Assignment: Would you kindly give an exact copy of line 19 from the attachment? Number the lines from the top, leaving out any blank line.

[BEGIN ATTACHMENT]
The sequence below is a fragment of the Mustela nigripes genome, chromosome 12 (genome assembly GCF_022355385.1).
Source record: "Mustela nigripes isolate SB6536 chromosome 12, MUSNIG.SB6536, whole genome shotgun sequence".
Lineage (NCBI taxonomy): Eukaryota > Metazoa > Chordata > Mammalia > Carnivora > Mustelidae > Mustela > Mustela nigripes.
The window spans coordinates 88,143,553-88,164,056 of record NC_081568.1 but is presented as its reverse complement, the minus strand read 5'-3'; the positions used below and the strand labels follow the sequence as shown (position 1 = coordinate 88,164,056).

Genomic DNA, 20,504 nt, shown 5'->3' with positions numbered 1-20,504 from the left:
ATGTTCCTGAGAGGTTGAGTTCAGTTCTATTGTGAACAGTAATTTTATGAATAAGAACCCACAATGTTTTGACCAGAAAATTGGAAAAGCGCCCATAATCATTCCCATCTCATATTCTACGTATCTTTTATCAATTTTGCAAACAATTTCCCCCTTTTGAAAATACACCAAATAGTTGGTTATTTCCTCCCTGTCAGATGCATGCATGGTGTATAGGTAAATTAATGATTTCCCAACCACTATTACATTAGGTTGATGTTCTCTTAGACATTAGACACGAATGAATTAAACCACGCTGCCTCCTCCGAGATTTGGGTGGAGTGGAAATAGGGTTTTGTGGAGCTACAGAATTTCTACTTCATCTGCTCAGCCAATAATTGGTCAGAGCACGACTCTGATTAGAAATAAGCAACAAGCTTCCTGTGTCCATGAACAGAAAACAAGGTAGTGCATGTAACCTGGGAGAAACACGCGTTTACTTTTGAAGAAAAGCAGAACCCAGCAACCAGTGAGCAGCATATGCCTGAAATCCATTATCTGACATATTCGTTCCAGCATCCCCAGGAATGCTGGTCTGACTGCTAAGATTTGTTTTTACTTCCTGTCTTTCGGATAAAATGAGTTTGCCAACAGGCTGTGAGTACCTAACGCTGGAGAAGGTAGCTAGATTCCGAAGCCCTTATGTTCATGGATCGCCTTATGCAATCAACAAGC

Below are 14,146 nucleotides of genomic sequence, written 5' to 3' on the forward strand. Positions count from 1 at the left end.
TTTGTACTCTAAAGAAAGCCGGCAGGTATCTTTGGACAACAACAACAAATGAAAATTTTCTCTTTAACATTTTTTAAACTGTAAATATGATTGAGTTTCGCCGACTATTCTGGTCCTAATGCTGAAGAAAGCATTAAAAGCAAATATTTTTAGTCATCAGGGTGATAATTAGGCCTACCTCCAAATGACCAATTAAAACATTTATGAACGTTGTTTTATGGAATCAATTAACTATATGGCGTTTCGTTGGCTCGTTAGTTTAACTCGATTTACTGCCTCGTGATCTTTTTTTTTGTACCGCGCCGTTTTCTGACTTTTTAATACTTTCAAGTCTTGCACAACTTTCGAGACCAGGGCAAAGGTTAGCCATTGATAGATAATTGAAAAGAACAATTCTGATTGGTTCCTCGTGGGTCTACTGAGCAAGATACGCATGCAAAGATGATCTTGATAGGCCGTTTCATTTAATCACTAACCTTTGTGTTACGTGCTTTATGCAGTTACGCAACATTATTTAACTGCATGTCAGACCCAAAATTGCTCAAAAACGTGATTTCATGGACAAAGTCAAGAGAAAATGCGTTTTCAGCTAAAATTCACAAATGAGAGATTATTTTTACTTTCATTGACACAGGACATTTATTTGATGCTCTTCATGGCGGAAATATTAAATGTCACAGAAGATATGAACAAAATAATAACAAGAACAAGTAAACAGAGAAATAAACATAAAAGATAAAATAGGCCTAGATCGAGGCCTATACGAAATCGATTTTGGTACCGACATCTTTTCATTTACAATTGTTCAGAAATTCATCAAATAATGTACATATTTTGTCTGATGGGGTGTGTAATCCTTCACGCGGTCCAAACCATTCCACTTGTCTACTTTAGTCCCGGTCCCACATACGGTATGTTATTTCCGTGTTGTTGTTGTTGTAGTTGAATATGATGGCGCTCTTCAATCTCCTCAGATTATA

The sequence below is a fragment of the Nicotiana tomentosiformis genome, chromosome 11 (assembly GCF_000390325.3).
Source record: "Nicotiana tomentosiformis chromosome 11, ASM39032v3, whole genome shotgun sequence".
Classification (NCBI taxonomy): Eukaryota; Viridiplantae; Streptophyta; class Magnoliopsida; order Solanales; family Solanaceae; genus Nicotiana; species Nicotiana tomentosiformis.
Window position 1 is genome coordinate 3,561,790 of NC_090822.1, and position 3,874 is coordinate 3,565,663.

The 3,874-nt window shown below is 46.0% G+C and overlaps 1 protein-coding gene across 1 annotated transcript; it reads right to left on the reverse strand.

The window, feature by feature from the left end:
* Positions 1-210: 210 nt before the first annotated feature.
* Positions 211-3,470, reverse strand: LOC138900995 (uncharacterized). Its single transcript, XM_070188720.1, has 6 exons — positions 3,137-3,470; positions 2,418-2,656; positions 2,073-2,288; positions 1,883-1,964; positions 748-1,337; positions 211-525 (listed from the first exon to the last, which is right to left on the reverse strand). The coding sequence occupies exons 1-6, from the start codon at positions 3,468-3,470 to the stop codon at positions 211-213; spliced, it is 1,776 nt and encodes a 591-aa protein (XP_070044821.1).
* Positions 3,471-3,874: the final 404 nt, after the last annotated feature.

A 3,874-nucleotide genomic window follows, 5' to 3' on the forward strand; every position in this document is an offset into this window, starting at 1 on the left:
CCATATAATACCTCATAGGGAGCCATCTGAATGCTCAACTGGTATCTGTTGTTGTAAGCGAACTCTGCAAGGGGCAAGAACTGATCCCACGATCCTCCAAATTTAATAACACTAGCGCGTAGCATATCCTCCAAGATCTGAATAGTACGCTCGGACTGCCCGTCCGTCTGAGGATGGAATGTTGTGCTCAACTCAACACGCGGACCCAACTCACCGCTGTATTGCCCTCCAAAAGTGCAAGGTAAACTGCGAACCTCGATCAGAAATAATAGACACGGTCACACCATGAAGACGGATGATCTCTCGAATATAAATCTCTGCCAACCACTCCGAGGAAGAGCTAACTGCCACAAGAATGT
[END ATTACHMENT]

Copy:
CCATATAATACCTCATAGGGAGCCATCTGAATGCTCAACTGGTATCTGTTGTTGTAAGCGAACTCTGCAAGGGGCAAGAACTGATCCCACGATCCTCCAAATTTAATAACACTAGCGCGTAGCATATCCTCCAAGATCTGAATAGTACGCTCGGACTGCCCGTCCGTCTGAGGATGGAATGTTGTGCTCAACTCAACACGCGGACCCAACTCACCGCTGTATTGCCCTCCAAAAGTGCAAGGTAAACTGCGAACCTCGATCAGAAATAATAGACACGGTCACACCATGAAGACGGATGATCTCTCGAATATAAATCTCTGCCAACCACTCCGAGGAAGAGCTAACTGCCACAAGAATGT